And for that matter, where is the line drawn when classifying something as "social media"? Email is social media for that matter. Even posting comments here on Patch can be considered social media. Common sense, again, should prevail when people decide what to post on the world wide web. You never know who can see it. Aside from that, I wouldn't work for anyone that wanted to be like big brother watching my every move online and having the potential to censor me or fire me for my opinions and posts, or worse yet impersonate me. If they have that much time on their hands to monitor my vacation pictures and my recipes, it says to me that they are not devoting enough time to their business at hand to begin with, and could be using their time a lot more productively. ;)
Curt Carnes March 21, 2012 at 02:02 PM
Crazy isn’t it? You bring up some very valid points. So think, here you are 20 years from now kids grown and you want back in the work force. You see an ad for a good job that you are fully qualified for at Kraft foods and you figure -- I’ve got this one nailed, out goes the resume, and you hear nothing! Too bad for you Kraft checks your Pinterest account and somewhere along the line is some tiny little recipe out of hundreds you put up, you once wrote; only used Campbell Tomato soup, because it is more favorable than Krafts. Oh well you didn’t want that job anyway did you? I don’t care what job I could be sitting for, if the hiring manager or the HR rep. ask for my user name and passwords for all my social accounts, that would be the end of the interview. However, and fortunately for me I am at the point in my life where I have that luxury, sadly many do not! http://www.nj.com/news/index.ssf/2012/03/some_employers_are_asking_job.html
Laura Madsen March 21, 2012 at 02:23 PM
I do know that some professionals need to be careful about their online social media identities, such as law enforcement officials, so that there is no retaliation against them or their families from people that they may arrest, etc. Many, because of this, choose not to have accounts on Facebook, Pinterest, etc. However, the ownness and risk is upon the individual. I do understand that many people "need" a job, but if more people take the stance that they will not tolerate such intrusive behavior such as the sharing id/pwd requirements by a prospective employer, or employer, then it is likely that there will be less of this intrusion in the future. If companies are worried about people's behavior damaging the company's reputation, monitoring social media sites won't prevent that. An employee can still go home and bad mouth a company to his friends and neighbors, and can still go on a drinking binge with her friends one weekend on vacation and by word of mouth alone, stories about these things can get around. I love how companies like Sears (in the article you posted a link to above) said that "Sears Holdings Inc. spokeswoman Kim Freely said using a Facebook profile to apply allows Sears to be updated on the applicant's work history." See, that's crossing the line. Who is the owner of the account? Not Sears! What if that person doesn't want the world to know s/he works for Sears. It's no one's business but his own!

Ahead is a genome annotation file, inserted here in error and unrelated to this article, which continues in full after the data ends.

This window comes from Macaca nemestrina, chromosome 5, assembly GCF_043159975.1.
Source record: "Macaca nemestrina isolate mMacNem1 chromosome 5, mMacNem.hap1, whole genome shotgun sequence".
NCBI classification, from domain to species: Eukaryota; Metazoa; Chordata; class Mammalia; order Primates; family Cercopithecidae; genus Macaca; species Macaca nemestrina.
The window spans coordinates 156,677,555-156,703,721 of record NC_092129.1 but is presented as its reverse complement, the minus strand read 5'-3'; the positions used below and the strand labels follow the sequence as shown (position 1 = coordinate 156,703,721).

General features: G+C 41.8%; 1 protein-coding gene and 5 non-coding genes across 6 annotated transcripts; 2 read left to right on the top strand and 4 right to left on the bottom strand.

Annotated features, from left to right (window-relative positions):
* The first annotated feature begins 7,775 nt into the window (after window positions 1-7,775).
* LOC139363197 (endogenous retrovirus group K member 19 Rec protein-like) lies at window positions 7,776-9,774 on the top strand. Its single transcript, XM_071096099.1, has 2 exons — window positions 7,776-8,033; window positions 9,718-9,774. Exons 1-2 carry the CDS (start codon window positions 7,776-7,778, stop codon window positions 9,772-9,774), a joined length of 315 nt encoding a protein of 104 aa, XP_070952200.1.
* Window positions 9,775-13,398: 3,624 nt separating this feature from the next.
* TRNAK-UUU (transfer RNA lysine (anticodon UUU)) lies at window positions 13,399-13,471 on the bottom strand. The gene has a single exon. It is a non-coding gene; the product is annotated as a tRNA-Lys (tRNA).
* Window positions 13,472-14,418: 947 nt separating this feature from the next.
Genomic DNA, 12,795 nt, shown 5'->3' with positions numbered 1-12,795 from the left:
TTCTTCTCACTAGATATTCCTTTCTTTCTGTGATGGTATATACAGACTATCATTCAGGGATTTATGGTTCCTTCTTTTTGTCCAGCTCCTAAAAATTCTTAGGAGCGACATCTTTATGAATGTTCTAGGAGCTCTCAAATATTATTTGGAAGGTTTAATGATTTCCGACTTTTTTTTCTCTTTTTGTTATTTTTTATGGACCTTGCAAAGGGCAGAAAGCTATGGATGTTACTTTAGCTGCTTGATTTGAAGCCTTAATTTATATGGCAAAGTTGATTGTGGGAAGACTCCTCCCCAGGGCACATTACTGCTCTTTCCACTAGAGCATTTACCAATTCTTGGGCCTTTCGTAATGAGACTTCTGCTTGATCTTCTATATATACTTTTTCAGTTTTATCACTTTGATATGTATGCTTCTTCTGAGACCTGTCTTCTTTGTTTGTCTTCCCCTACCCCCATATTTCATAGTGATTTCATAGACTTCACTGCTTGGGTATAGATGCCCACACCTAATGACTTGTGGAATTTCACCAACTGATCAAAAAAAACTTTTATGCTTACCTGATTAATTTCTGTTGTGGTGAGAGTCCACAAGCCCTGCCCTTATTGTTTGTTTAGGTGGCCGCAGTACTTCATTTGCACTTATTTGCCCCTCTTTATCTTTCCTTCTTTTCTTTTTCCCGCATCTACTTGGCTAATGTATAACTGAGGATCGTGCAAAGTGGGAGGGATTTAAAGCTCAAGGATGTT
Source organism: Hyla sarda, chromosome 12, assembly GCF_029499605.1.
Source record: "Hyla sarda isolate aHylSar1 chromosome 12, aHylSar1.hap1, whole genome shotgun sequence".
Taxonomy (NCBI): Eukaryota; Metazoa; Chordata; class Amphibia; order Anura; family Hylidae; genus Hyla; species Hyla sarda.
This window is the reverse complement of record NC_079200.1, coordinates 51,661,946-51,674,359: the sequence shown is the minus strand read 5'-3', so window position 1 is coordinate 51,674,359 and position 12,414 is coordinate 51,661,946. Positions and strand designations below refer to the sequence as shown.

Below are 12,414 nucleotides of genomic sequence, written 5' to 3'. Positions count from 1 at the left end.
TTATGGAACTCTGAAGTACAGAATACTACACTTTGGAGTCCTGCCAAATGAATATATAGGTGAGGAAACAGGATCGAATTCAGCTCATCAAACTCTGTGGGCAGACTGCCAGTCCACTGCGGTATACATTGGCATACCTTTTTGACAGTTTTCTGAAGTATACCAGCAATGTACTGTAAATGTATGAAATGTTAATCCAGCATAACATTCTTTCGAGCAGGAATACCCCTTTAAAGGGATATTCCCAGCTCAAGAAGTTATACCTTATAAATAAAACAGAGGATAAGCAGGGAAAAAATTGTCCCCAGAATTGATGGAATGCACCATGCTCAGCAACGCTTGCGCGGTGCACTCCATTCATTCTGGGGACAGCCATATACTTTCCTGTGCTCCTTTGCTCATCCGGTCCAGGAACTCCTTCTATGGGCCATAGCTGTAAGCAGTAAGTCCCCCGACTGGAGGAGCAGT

Laura Madsen March 21, 2012 at 02:37 PM
I agree with this from the article, too: "But Lori Andrews, law professor at IIT Chicago-Kent College of Law specializing in Internet privacy, is concerned about the pressure placed on applicants, even if they voluntarily provide access to social sites. "Volunteering is coercion if you need a job," Andrews said." - - - - - Coercion, is illegal. Well, things can change if people band together and stick together. Not to mention, the 4th amendment does protect our rights: (per Wikipedia)The Fourth Amendment (Amendment IV) to the United States Constitution is the part of the Bill of Rights which guards against unreasonable searches and seizures, along with requiring any warrant to be judicially sanctioned and supported by probable cause. - - - - - A search internally, using a user's id and password, of a social media account, without "probable cause", is equivalent to my boss coming into my home and rummaging through my photo albums, cook book, and handwritten letters to and from friends. (Just my opinion.)
Deanna Milano March 21, 2012 at 05:41 PM
I am an HR student, and in our Employment Law classes, Staffing classes, and Career Management classes we are taught that the best thing to do is to Google a potential employee. However, the only things you can access are posts, pictures, sites, etc. that are accessible to the public. An HR rep or future employer has no grounds to request your username and password. If they do, you can let them know that it is not work-related, and truthfully giving anyone your username and password will violate the terms of service of almost every social media and networking site. The federal laws aren't clear enough at this point in time, but do provide a thin layer of protection from this practice used by employers. Of course, if a rep asked me for my username and password, I would graciously excuse myself from the interview - it's important to me not to work for a company that would violate a potential employee's privacy.
Laura Madsen March 21, 2012 at 08:20 PM
Thanks, Deanna, I feel the same way!
Curt Carnes March 22, 2012 at 01:27 PM